MyClass will need to be explicitly cast to IDataErrorInfo in order to

      access the implementation of the indexer:

      ((IDataErrorInfo)MyClassInstance)["foobar"]

      Hope this helps,

      -- Tom Spink

#2; Wed, 02 Jan 2008 22:34:00 GMT
    • Brian wrote:

      > I really want to use the IDataErrorInfo interface. I'm using it now

      > in combination with an ErrorProvider and this seems really good.

      > But the downside: IDataErrorInfo wants to use a string indexer on my

      > class. No big deal, but now I have a class where I want to use my

      > own string indexer. This is frustrating.

      > Do I have to do something funky like add an extra argument to my

      > indexer? Is there a better way?

      The IDataErrorInfo interface is used for runtime databinding info

      reporting, it's not used for error info reporting for your own usage.

      This means that the bound controls know what to pass to IDataErrorInfo

      to retrieve an error message. If you want to use the IDataErrorInfo

      interface for something else, you're using it for a different purpose

      and then it might well be that it pretty lacks a lot. So for those

      purposes, implement your own interface.

      FB

      --

      ----------------------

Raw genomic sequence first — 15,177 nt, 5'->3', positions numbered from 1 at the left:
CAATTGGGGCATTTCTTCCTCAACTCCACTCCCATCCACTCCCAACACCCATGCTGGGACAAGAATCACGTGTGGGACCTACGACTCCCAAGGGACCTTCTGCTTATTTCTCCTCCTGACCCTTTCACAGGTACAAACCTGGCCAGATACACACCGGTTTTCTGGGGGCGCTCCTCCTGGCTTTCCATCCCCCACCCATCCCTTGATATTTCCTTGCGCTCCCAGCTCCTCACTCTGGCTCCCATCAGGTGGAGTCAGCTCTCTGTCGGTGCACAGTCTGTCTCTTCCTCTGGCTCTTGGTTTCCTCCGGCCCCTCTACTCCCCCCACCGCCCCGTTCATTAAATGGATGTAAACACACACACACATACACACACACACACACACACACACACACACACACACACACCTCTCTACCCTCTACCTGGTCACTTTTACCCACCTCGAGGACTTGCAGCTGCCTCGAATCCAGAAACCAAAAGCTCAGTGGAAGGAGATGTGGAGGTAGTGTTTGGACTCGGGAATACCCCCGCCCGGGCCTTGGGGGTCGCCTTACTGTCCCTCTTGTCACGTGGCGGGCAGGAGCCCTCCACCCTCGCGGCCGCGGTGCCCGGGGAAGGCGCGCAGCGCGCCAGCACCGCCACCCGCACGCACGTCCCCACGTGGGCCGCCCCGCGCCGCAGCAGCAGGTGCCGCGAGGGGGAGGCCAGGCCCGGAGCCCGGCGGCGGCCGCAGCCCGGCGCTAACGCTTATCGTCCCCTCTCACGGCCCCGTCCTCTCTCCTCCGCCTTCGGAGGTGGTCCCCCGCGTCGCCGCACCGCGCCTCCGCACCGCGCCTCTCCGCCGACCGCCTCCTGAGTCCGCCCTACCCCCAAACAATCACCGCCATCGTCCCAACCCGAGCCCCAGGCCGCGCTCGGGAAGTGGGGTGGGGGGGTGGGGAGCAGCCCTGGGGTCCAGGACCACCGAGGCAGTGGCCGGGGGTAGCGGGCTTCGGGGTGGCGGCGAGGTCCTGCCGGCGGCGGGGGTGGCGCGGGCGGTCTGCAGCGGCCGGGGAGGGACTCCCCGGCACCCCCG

Lead developer of LLBLGen Pro, the productive O/R mapper for .NET

      LLBLGen Pro website: http://www.llblgen.com

      My .NET blog: http://weblogs.asp.net/fbouma

      Microsoft MVP (C#)

      ----------------------

      #3; Wed, 02 Jan 2008 22:35:00 GMT
    • Tom Spink wrote:

      > Brian wrote:

      >> I really want to use the IDataErrorInfo interface. I'm using it now in

      >> combination with an ErrorProvider and this seems really good.

      >>

      >> But the downside: IDataErrorInfo wants to use a string indexer on my

      >> class. No big deal, but now I have a class where I want to use my own

      >> string indexer. This is frustrating.

      >>

      >> Do I have to do something funky like add an extra argument to my

      >> indexer? Is there a better way?

      >>

      >> Help...

      >>

      >> --Brian

      >>

      >>

      Code: ( text )
      1. >>
      2. >>
      3. >> class MyClass
      4. >> {
      5. >> //Here is the indexer for IDataErrorInfo:
      6. >> public string this[string name]
      7. >> {
      8. >> get { ... }
      9. >> }
      10. >>
      11. >> //Here is my indexer:
      12. >> public string this[string name, bool x]
      13. >> {
      14. >> get { ... }
      15. >> }
      16. >> }
      17. >>
      18. >>

      > Hi Brian, just explicitly implement the IDataErrorInfo interface:

      > class MyClass

      > {

      > public IDataErrorInfo.this[string columnName]

      > {

      > get { ... }

      > }

      > public string this[string name]

      > {

      > get { ... }

      > }

      > }

      > This does however introduce some implications when you want to access the

      > IDataErrorInfo implementation of the indexer, that is, the instance of

      > MyClass will need to be explicitly cast to IDataErrorInfo in order to

      > access the implementation of the indexer:

      > ((IDataErrorInfo)MyClassInstance)["foobar"]

      > Hope this helps,

      > -- Tom Spink

      That is AWESOME!!!

      Oh this is too cool. Thank you guys so much!

      --Brian

  • #4; Wed, 02 Jan 2008 22:36:00 GMT